If the reader will keep in mind our discussion of the process at work in infectious disease, he will be able to judge what constitutes rational therapy. To interfere with one of the auxiliary emunctory processes and do nothing about the morbid encumbrance is certainly irrational. The use of powerful astringents and cauterizing agents on mucous membranes to check a discharge is a case in point. So also is the use of chemicals to “dry up” a skin eruption.

We have seen that fever is a useful adaptive mechanism. It follows that any method which has as its primary objective the speedy, total eradication of fever is irrational. Hippocrates knew this truth when he said that, given fever, he could cure any disease. Fever has been. employed as a therapeutic agent in the treatment of advanced syphilis. Now it strikes one as inconsistent to prevent the fever diseases of early childhood and yet to institute fever in the cure of later chronic disease. Of course, the suggestion is not being made that fever be permitted or encouraged to run wild and cause irreparable damage. It must be controlled and kept within bounds.

Let us now examine serum and vaccine therapy. There can be but three possible effects of inoculation:

a. No effect
b. Success
c. Injury

 The belief that there is no effect in the cases in which the procedure does not “take,” or that there is “toleration,” is based on illusion. Just as every impression reaching the cerebral cortex affects the mind, everything done to the body is registered in the nervous system, and every inoculation has its neurological concomitants just as truly as do the phenomena of psychology. Speransky has produced the evidence which proves the correctness of this assertion. We can therefore eliminate the first of our three possibilities, that is, “no effect,” as something never realized in practice.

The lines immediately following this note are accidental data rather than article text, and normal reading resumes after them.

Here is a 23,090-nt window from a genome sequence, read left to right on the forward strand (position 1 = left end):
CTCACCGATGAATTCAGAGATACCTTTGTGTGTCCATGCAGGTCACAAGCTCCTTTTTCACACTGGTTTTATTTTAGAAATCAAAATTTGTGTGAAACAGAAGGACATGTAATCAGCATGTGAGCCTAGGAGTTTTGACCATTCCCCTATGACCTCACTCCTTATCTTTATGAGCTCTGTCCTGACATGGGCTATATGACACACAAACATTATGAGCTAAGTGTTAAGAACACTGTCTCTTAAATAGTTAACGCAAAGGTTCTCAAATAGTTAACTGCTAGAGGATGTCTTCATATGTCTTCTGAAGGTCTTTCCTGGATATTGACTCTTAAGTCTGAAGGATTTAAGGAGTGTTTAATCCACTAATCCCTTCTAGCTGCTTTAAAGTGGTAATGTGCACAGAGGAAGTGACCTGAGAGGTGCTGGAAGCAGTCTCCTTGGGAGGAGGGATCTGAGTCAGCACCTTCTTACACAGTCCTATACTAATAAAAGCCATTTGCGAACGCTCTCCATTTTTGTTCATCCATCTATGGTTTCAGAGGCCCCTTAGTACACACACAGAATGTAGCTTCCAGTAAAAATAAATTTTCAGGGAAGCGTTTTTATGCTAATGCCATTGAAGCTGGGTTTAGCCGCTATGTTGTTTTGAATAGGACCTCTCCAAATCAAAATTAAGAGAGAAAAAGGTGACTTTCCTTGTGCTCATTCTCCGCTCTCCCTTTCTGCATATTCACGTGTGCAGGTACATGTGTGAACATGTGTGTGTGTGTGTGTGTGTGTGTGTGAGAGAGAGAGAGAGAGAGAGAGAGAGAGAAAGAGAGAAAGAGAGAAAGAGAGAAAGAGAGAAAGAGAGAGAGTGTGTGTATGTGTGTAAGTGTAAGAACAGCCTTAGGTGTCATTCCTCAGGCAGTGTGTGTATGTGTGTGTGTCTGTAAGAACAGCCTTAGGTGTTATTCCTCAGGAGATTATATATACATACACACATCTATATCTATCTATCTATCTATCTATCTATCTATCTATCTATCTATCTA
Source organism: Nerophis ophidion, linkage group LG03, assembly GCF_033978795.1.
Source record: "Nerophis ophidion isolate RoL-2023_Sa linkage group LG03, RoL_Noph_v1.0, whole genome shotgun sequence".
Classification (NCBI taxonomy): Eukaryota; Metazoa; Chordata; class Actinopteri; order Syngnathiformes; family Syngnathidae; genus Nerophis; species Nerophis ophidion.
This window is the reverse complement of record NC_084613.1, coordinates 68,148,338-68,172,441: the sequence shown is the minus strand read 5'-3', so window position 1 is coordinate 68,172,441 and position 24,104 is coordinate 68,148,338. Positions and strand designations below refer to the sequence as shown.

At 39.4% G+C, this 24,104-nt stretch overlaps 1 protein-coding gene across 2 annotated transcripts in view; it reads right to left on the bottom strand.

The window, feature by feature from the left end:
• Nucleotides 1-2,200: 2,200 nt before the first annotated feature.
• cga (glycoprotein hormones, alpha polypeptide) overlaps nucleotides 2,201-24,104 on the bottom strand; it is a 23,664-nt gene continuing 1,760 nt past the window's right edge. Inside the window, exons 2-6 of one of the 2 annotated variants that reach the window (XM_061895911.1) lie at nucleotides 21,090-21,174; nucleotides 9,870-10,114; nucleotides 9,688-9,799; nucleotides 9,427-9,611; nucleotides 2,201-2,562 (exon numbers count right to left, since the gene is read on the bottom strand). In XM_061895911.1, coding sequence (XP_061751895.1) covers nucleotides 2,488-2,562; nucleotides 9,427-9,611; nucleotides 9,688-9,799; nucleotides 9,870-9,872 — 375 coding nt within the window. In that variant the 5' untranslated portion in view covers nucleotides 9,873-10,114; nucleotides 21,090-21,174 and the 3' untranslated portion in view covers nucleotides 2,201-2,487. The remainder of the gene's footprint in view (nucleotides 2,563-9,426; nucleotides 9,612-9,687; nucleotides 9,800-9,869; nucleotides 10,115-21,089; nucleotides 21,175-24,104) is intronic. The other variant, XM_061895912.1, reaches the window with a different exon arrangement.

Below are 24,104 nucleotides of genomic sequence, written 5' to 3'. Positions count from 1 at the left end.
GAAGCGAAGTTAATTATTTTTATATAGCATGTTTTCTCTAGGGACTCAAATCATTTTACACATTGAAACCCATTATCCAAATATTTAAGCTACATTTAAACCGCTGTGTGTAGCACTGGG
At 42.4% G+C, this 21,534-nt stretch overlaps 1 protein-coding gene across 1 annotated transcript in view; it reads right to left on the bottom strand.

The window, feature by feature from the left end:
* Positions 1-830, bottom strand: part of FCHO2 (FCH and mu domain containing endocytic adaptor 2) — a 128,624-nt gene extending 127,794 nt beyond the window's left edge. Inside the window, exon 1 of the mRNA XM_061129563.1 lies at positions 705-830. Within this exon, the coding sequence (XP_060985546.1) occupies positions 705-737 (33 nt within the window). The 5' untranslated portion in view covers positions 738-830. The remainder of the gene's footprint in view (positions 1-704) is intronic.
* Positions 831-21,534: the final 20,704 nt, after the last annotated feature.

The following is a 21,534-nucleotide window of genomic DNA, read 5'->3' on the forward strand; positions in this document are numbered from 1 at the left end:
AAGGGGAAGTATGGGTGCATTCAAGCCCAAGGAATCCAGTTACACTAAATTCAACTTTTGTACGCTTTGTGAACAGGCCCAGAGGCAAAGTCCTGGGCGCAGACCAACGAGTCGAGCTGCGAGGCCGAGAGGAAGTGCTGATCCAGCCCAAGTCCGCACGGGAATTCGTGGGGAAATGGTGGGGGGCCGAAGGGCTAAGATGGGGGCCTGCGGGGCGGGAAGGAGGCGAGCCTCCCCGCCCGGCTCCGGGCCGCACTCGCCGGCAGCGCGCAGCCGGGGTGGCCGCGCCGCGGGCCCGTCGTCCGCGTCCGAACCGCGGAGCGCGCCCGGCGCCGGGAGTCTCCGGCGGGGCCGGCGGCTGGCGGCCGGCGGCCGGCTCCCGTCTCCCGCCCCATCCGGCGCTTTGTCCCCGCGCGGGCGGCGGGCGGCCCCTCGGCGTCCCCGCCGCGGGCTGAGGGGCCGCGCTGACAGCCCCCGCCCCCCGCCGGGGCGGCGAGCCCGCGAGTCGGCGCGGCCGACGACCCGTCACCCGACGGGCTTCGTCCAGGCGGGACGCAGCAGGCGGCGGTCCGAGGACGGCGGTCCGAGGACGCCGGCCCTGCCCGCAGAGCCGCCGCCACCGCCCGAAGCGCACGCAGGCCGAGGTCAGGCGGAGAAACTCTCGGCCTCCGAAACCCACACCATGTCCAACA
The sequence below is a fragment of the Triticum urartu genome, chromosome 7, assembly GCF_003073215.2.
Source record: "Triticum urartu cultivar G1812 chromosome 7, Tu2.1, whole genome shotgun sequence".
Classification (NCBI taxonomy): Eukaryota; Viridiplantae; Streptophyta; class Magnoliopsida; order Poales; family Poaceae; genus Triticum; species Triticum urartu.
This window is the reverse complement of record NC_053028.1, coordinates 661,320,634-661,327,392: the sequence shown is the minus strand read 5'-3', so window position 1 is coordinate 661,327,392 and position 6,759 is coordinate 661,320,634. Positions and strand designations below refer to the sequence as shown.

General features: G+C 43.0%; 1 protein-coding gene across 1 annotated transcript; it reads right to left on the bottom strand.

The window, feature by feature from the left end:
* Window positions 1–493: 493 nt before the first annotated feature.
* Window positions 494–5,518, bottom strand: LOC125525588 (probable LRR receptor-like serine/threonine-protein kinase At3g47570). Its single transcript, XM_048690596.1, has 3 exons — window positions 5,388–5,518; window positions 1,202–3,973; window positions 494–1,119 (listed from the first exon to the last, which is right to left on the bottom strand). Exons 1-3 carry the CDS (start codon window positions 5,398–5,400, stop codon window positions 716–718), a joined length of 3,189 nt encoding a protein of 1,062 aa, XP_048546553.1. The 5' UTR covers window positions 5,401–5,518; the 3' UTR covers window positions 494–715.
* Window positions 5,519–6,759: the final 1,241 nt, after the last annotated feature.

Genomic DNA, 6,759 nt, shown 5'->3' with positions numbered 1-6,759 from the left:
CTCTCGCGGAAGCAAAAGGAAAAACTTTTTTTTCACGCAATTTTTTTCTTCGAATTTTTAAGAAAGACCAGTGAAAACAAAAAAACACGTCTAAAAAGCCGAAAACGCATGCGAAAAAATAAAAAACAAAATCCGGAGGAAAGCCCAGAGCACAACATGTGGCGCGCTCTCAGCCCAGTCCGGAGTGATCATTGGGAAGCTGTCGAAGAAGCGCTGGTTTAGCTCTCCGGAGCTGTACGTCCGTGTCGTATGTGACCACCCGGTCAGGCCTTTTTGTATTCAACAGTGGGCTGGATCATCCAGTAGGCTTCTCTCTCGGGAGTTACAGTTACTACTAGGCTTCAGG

But what of the cases which appear to yield success? Five possible explanations have been suggested to account for what actually happens:

(1) The germ is embalmed. There is a difference between killing and destroying. A therapy may kill germs, but what becomes of the dead bacteria? According to AlIel’1 (article cited), the symptoms of syphilis are produced by a toxic combination of dead leucocytes with dead spirochetes. That is what we mean by embalming the germ. To be sure, in this instance, what is involved is chemotherapy, rather than serum therapy, but the principle may be equally applicable, for all we know, to serum therapy. Perhaps it would furnish a clue to some of the suppurative processes regarded as the sequelae of acute infectious disease.

(2) Morbid material is preserved, because the bacterial activity which would have destroyed it has been checked. This possibility alone renders the therapy questionable.

(3) The morbid material is “converted”—an explanation which applies to vaccination. It was Pasteur’s theory that immunity acquired either by an attack of the disease or by vaccination (a mild form of the disease artificially induced) results from exhaustion of the soil necessary for the growth of the pathogenic organisms. It is synonymous with what Fomon calls the abstraction theory of immunity. In vaccination the morbid material is II converted” by an irrational procedure precipitately imposed upon the body, with what detrimental effects the victim may never know until disaster overtakes him. “Irritation of any point of the complex network of the nervous system,” declares Speransky, “can evoke changes not only in the adjacent parts, but also in the remote regions of the organism,” and he leaves no doubt in the mind of the reader that he wishes to include under the term “irritation” the procedures of inoculation and vaccination.